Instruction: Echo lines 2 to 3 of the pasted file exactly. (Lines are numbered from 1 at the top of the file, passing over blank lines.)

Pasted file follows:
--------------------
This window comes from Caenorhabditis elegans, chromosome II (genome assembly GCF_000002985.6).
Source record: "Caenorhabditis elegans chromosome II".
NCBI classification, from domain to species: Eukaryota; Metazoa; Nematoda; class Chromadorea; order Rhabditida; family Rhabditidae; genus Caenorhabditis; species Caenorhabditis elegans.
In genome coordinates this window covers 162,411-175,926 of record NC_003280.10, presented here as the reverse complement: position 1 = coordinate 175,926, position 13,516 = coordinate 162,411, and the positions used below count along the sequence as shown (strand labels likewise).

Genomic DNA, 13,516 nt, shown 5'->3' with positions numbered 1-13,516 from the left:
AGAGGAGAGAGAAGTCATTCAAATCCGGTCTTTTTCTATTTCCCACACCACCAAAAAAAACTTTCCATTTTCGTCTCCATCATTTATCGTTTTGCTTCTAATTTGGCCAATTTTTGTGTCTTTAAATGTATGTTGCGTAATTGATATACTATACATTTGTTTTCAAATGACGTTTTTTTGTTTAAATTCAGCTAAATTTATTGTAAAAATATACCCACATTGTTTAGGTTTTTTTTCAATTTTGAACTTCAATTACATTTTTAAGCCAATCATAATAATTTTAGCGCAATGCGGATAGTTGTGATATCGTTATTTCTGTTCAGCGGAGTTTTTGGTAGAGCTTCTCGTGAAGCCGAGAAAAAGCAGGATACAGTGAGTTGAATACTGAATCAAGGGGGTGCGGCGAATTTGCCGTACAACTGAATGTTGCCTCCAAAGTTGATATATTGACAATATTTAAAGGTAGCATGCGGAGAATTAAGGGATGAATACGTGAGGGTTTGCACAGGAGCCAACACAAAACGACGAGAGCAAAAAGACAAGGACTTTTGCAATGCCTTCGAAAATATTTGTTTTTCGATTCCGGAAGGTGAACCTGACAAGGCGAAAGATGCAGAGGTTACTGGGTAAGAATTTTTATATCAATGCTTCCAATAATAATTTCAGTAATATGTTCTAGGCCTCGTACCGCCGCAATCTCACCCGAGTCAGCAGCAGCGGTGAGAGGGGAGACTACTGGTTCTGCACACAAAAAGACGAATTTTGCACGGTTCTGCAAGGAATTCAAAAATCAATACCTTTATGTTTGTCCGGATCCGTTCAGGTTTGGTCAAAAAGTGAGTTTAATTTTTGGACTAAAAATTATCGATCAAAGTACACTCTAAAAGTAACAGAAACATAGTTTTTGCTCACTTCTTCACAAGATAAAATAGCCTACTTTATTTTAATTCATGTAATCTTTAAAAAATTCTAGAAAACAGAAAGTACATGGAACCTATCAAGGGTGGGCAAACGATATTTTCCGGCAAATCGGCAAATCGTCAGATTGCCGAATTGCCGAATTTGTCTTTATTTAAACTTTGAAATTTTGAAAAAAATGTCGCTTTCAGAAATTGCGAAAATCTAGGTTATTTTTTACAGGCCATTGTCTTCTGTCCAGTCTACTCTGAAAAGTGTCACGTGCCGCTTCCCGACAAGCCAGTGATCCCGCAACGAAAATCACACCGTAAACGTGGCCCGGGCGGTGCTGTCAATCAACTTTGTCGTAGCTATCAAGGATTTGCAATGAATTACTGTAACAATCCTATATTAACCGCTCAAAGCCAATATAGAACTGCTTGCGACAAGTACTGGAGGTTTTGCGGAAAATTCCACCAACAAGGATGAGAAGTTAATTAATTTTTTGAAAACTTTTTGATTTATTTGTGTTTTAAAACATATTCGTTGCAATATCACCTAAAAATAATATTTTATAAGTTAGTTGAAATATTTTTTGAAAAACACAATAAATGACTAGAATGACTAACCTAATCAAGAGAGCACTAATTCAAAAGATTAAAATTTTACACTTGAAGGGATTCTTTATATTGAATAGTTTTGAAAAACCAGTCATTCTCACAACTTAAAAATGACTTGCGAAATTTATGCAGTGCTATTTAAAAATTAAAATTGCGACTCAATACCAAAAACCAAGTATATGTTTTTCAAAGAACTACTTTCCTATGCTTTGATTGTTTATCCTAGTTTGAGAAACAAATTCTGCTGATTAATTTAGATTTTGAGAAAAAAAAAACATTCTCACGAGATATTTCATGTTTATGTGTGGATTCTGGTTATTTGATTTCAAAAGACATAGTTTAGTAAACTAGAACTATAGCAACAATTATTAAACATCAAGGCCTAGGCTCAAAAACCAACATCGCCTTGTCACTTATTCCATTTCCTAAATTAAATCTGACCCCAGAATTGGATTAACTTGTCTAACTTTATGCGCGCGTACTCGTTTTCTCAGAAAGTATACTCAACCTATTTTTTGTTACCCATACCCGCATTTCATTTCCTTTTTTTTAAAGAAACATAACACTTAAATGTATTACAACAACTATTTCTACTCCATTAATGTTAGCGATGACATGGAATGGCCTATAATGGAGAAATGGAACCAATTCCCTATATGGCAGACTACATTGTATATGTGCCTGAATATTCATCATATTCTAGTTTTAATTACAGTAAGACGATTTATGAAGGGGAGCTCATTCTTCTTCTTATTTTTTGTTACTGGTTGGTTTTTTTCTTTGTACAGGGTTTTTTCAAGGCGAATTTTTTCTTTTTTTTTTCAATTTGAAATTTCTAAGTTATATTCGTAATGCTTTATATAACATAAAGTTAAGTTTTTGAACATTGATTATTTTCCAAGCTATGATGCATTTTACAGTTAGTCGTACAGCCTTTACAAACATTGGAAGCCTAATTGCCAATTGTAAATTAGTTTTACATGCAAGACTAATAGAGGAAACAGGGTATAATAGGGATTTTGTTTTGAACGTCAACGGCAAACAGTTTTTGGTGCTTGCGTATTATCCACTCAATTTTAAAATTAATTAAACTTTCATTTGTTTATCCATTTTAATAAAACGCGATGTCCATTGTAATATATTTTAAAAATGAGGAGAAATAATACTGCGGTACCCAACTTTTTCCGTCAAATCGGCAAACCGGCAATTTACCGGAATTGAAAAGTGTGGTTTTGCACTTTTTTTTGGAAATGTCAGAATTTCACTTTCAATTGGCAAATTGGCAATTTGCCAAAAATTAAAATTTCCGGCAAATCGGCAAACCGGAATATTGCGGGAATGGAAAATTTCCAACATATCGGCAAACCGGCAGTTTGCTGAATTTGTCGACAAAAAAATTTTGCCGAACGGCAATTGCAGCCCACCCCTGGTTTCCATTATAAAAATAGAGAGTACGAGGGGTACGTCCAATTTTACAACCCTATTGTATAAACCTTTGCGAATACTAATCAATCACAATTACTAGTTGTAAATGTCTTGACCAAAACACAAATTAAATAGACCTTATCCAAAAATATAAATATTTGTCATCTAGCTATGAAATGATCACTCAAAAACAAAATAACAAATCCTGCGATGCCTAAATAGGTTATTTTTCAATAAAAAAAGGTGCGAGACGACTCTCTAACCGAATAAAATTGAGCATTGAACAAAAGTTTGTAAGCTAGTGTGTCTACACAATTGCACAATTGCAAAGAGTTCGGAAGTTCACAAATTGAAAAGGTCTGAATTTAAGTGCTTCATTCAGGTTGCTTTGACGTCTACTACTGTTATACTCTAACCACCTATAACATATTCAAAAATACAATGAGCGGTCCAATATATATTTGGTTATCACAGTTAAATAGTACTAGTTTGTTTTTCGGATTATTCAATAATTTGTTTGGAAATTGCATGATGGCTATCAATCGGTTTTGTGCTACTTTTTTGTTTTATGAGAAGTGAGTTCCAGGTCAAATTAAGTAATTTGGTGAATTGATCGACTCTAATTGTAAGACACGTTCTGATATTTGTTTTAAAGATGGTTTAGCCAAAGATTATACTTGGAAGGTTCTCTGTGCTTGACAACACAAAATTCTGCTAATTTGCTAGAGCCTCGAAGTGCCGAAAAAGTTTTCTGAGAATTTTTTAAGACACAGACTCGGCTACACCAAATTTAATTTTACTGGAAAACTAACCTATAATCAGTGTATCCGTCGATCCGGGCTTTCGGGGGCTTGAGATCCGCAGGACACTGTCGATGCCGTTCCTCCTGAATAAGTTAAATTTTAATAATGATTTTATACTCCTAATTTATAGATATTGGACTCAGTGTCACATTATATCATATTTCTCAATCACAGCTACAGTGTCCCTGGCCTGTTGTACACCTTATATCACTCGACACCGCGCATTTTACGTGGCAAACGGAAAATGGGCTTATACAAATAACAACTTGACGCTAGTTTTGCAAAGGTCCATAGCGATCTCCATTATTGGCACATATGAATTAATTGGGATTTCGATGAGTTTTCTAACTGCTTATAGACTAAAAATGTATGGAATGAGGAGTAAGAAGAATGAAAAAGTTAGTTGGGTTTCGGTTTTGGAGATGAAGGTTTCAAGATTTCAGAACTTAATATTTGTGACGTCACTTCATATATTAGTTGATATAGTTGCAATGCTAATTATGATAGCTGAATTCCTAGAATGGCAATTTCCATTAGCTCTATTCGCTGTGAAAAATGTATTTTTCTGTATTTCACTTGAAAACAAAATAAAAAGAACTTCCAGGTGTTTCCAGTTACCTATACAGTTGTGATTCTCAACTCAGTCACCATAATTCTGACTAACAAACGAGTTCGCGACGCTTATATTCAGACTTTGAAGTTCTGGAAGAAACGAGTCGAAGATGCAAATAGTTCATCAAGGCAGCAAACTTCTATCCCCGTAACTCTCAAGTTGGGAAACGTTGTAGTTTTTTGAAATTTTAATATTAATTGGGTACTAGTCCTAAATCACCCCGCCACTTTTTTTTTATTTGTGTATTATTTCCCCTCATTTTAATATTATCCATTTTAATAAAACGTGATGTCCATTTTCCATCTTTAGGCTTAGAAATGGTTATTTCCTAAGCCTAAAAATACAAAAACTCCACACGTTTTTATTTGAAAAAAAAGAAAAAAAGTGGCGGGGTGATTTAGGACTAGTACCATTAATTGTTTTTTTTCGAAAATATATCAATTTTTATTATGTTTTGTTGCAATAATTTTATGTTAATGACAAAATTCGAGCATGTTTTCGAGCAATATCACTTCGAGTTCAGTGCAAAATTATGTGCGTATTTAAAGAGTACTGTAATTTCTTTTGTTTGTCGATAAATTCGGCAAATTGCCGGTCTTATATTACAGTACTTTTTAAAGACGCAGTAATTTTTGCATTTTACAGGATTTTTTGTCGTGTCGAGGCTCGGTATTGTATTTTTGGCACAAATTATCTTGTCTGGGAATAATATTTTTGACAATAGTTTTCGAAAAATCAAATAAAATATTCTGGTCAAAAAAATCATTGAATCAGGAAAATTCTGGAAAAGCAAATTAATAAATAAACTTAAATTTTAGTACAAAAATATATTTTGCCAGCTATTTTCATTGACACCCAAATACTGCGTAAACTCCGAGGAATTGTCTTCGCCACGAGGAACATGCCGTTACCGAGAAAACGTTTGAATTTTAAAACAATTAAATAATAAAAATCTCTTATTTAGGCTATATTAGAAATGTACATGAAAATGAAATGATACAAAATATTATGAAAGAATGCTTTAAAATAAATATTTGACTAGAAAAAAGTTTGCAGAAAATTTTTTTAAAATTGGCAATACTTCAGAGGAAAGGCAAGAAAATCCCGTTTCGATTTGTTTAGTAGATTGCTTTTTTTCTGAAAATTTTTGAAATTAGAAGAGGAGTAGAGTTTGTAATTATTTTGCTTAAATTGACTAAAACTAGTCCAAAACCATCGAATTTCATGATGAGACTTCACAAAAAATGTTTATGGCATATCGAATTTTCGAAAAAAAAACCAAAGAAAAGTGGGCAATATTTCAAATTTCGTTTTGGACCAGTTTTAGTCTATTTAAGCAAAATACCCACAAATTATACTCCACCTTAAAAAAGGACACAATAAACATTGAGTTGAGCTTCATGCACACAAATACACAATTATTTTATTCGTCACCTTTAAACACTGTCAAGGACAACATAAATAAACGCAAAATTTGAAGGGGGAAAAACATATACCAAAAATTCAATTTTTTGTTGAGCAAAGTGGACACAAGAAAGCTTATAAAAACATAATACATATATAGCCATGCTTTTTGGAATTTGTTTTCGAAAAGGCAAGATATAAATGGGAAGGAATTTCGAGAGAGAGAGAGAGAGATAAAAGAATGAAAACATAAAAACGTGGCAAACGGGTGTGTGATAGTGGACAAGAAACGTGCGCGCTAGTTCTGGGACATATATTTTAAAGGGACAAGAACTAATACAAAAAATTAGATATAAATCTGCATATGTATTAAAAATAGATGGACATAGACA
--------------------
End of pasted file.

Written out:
Source record: "Caenorhabditis elegans chromosome II".
NCBI classification, from domain to species: Eukaryota; Metazoa; Nematoda; class Chromadorea; order Rhabditida; family Rhabditidae; genus Caenorhabditis; species Caenorhabditis elegans.